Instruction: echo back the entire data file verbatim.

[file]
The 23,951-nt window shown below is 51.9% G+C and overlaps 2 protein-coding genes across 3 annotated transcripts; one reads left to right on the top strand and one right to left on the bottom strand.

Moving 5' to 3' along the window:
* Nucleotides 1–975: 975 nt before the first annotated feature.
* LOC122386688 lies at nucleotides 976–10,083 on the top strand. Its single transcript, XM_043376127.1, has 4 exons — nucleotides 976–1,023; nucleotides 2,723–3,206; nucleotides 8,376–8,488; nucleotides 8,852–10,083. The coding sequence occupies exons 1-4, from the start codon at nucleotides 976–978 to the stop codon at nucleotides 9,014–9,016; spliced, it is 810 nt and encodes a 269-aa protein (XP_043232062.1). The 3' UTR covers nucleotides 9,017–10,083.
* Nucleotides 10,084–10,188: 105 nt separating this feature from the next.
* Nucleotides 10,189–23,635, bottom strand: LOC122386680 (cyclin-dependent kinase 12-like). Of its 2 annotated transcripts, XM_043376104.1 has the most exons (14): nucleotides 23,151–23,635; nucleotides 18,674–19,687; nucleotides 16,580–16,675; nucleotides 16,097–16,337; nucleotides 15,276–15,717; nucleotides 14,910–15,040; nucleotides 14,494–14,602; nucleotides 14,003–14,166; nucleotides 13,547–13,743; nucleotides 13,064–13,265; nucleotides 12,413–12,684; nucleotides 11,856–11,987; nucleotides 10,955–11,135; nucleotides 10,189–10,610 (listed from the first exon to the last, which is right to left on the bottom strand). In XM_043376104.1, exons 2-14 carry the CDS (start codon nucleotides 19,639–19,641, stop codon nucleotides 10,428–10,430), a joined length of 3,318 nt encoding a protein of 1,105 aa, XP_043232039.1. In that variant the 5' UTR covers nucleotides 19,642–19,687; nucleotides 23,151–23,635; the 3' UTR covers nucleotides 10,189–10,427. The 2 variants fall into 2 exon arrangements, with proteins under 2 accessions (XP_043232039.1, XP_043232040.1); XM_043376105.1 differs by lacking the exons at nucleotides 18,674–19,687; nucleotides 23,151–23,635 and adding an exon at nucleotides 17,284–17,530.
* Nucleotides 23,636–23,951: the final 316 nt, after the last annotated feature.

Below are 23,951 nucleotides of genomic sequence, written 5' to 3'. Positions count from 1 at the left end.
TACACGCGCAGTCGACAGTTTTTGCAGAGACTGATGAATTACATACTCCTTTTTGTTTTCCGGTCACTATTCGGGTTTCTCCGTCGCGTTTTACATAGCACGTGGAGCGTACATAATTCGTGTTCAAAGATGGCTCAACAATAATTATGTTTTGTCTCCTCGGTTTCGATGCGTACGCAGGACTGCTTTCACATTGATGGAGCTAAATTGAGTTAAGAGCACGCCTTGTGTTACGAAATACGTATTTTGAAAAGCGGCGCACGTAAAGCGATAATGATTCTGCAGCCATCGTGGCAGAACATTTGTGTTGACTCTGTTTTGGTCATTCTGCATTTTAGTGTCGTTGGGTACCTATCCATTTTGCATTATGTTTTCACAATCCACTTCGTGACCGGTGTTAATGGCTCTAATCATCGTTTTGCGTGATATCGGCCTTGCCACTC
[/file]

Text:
The 23,951-nt window shown below is 51.9% G+C and overlaps 2 protein-coding genes across 3 annotated transcripts; one reads left to right on the top strand and one right to left on the bottom strand.

Moving 5' to 3' along the window:
* Nucleotides 1–975: 975 nt before the first annotated feature.
* LOC122386688 lies at nucleotides 976–10,083 on the top strand. Its single transcript, XM_043376127.1, has 4 exons — nucleotides 976–1,023; nucleotides 2,723–3,206; nucleotides 8,376–8,488; nucleotides 8,852–10,083. The coding sequence occupies exons 1-4, from the start codon at nucleotides 976–978 to the stop codon at nucleotides 9,014–9,016; spliced, it is 810 nt and encodes a 269-aa protein (XP_043232062.1). The 3' UTR covers nucleotides 9,017–10,083.
* Nucleotides 10,084–10,188: 105 nt separating this feature from the next.
* Nucleotides 10,189–23,635, bottom strand: LOC122386680 (cyclin-dependent kinase 12-like). Of its 2 annotated transcripts, XM_043376104.1 has the most exons (14): nucleotides 23,151–23,635; nucleotides 18,674–19,687; nucleotides 16,580–16,675; nucleotides 16,097–16,337; nucleotides 15,276–15,717; nucleotides 14,910–15,040; nucleotides 14,494–14,602; nucleotides 14,003–14,166; nucleotides 13,547–13,743; nucleotides 13,064–13,265; nucleotides 12,413–12,684; nucleotides 11,856–11,987; nucleotides 10,955–11,135; nucleotides 10,189–10,610 (listed from the first exon to the last, which is right to left on the bottom strand). In XM_043376104.1, exons 2-14 carry the CDS (start codon nucleotides 19,639–19,641, stop codon nucleotides 10,428–10,430), a joined length of 3,318 nt encoding a protein of 1,105 aa, XP_043232039.1. In that variant the 5' UTR covers nucleotides 19,642–19,687; nucleotides 23,151–23,635; the 3' UTR covers nucleotides 10,189–10,427. The 2 variants fall into 2 exon arrangements, with proteins under 2 accessions (XP_043232039.1, XP_043232040.1); XM_043376105.1 differs by lacking the exons at nucleotides 18,674–19,687; nucleotides 23,151–23,635 and adding an exon at nucleotides 17,284–17,530.
* Nucleotides 23,636–23,951: the final 316 nt, after the last annotated feature.

Below are 23,951 nucleotides of genomic sequence, written 5' to 3'. Positions count from 1 at the left end.
TACACGCGCAGTCGACAGTTTTTGCAGAGACTGATGAATTACATACTCCTTTTTGTTTTCCGGTCACTATTCGGGTTTCTCCGTCGCGTTTTACATAGCACGTGGAGCGTACATAATTCGTGTTCAAAGATGGCTCAACAATAATTATGTTTTGTCTCCTCGGTTTCGATGCGTACGCAGGACTGCTTTCACATTGATGGAGCTAAATTGAGTTAAGAGCACGCCTTGTGTTACGAAATACGTATTTTGAAAAGCGGCGCACGTAAAGCGATAATGATTCTGCAGCCATCGTGGCAGAACATTTGTGTTGACTCTGTTTTGGTCATTCTGCATTTTAGTGTCGTTGGGTACCTATCCATTTTGCATTATGTTTTCACAATCCACTTCGTGACCGGTGTTAATGGCTCTAATCATCGTTTTGCGTGATATCGGCCTTGCCACTC